I need to be able to cancel a long running query programmatically through our application. The code below will kick off a long running query and give control back to the main thread. At any arbitrary time, a user could choose to cancel the query. It both cancels the Task as well as cancels the query in SQL Server. I can check the status of the query in SQL Server with select * from sys.query_store_runtime_stats to verify that the query was in fact aborted. This is important as I need to make sure it's not just canceled in the app but in the database as well.

The code below does this, but I'm hung up on the line where I Register the cmd.Cancel method with the cancellationToken, cancellationToken.Register(cmd.Cancel); Is there a potential issue since I'm referencing a variable created inside the scope of the Task.Run from the Main method(outside the Task.Run scope)?

Also, I'm including the cmd.Cancel bit so that the SQL query actually gets cancelled and not just the task that kicked it off. Is there a better way to ensure that the long running SQL query currently being executed in the database is aborted? (again, the code below does this, just wondering if there is a better solution for cancelling a SQL query from the c# code that initiated the SQL query)

I'm using .NET Core 3.1 preview 3 and SQL Server 2017 with the code posted below.

using Microsoft.Data.SqlClient;
using System;
using System.Threading;
using System.Threading.Tasks;

public class Program
    public static void Main(string[] args)
        var tokenSource = new CancellationTokenSource();
        var cancellationToken = tokenSource.Token;

        Task.Run(async () =>
            await using var cn = new SqlConnection(CONNECTION_STRING);
            await using var cmd = new SqlCommand(LONG_RUNNING_SQL, cn);
            cancellationToken.Register(cmd.Cancel); // is this bad??
            await cn.OpenAsync(cancellationToken);
            await using var reader = await cmd.ExecuteReaderAsync(cancellationToken);
            while (await reader.ReadAsync())
        }, cancellationToken);

        Console.WriteLine("Press z+<Enter> to Stop");
        while (true)
            if (Console.Read() == 'z')


    private const string CONNECTION_STRING = "server=.;database=scratch;trusted_connection=true;";
    private const string LONG_RUNNING_SQL = @"
Declare @start bigint, @end bigint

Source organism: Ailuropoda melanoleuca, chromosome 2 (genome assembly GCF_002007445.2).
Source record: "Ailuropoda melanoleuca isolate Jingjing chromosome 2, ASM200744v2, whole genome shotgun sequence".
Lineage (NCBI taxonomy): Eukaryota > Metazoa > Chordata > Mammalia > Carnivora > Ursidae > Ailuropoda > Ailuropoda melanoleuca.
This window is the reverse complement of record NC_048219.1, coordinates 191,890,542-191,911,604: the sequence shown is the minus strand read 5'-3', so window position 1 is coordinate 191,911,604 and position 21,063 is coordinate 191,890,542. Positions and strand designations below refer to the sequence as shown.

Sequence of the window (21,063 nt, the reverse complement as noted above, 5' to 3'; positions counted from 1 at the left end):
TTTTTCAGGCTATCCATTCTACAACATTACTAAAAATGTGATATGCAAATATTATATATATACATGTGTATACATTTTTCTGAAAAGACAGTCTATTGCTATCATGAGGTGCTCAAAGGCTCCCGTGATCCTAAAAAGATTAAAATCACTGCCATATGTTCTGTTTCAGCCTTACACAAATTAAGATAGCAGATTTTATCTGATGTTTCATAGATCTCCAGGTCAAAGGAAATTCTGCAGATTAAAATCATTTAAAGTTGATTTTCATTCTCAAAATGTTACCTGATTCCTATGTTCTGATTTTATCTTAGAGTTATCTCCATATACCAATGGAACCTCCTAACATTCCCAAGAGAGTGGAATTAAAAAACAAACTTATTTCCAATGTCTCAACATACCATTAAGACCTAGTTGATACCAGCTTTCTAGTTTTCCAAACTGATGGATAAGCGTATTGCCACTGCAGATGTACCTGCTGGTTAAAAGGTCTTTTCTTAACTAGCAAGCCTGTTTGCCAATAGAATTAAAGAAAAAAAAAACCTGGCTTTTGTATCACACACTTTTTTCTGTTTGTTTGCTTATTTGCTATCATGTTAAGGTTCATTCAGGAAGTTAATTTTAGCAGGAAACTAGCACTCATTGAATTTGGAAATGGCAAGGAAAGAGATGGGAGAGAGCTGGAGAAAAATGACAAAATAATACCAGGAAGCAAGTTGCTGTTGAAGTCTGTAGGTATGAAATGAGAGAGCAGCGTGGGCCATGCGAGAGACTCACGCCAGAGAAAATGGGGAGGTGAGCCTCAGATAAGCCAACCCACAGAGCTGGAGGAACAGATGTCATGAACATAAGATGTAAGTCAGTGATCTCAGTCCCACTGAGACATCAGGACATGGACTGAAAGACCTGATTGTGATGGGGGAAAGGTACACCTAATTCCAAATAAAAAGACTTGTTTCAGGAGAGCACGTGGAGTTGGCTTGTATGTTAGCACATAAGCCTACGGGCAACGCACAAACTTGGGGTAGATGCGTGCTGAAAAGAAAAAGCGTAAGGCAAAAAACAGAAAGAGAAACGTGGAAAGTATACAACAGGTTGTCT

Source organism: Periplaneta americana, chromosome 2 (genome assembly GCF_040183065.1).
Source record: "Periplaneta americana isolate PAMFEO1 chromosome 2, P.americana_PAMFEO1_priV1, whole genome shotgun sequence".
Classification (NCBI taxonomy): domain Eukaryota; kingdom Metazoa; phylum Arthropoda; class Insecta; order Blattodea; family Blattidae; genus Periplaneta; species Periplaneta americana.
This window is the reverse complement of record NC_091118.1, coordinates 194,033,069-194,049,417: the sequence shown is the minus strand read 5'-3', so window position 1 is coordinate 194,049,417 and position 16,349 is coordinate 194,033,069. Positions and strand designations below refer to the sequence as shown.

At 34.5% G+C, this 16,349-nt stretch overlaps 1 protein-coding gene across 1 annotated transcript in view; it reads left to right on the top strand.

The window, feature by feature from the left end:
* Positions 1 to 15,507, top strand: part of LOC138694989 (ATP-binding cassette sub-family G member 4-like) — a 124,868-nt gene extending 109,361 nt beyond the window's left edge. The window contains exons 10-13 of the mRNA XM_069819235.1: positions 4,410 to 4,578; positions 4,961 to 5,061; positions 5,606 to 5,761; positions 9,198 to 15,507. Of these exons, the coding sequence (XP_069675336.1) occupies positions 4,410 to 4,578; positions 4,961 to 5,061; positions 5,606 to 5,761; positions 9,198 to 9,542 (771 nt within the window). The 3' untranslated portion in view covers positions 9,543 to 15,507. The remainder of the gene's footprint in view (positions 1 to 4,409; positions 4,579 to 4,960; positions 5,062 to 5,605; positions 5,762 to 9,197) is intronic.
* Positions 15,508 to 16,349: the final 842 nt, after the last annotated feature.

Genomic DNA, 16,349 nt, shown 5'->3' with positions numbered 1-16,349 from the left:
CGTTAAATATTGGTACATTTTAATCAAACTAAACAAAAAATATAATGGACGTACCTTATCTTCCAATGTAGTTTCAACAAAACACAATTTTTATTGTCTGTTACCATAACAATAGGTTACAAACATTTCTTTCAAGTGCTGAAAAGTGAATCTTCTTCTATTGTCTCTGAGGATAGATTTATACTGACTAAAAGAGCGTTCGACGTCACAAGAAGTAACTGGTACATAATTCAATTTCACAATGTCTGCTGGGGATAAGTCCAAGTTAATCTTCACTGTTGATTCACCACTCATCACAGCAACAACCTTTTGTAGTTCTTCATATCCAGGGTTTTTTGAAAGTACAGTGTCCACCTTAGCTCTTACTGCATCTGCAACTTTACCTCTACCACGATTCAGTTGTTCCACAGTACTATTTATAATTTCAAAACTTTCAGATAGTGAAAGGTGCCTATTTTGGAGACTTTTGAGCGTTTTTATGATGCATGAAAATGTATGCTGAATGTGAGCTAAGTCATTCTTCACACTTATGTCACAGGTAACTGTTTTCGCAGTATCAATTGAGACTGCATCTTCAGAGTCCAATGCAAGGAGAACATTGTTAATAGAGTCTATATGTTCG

Select @start=1, @end=999999
;With NumberSequence( Number ) as
    Select @start as Number
        union all
    Select Number + 1
        from NumberSequence
        where Number < @end
Select * From NumberSequence Option (MaxRecursion 0)
  • 2
    \$\begingroup\$ Hello Chris, could you give us more details regarding your code? \$\endgroup\$ – IEatBagels Nov 26 '19 at 19:21

1) You can listen for requests for your application to close without making your own loop, and without having to push the logic of your application into another task

var cts = new CancellationTokenSource();
AppDomain.CurrentDomain.ProcessExit += (sender, eventArgs) => cts.Cancel();
Console.CancelKeyPress += (sender, eventArgs) => { cts.Cancel(); eventArgs.Cancel = true; };

So you don't need Task.Run anymore. This is also a better, more consistent check for closing that is better implemented than anything you can hand roll in a main method.

(fyi. Unless you choose to leak these (and know what that means) you'll need to dispose cts and unregistered the handlers)

2) I almost certain passing a cancellation token to ExecuteReaderAsync is sufficient to cancel the query. You can verify this, but I think that cmd.Cancel for for people using ExecuteReader (non-async), which doesn't have a cancellationtoken.

3) Some other comments. It looks like you're not actually reading anything, is this code incomplete? A simple while loop is also probably not a great event loop (eg a delay would be good) but you don't need to worry about that anyway.

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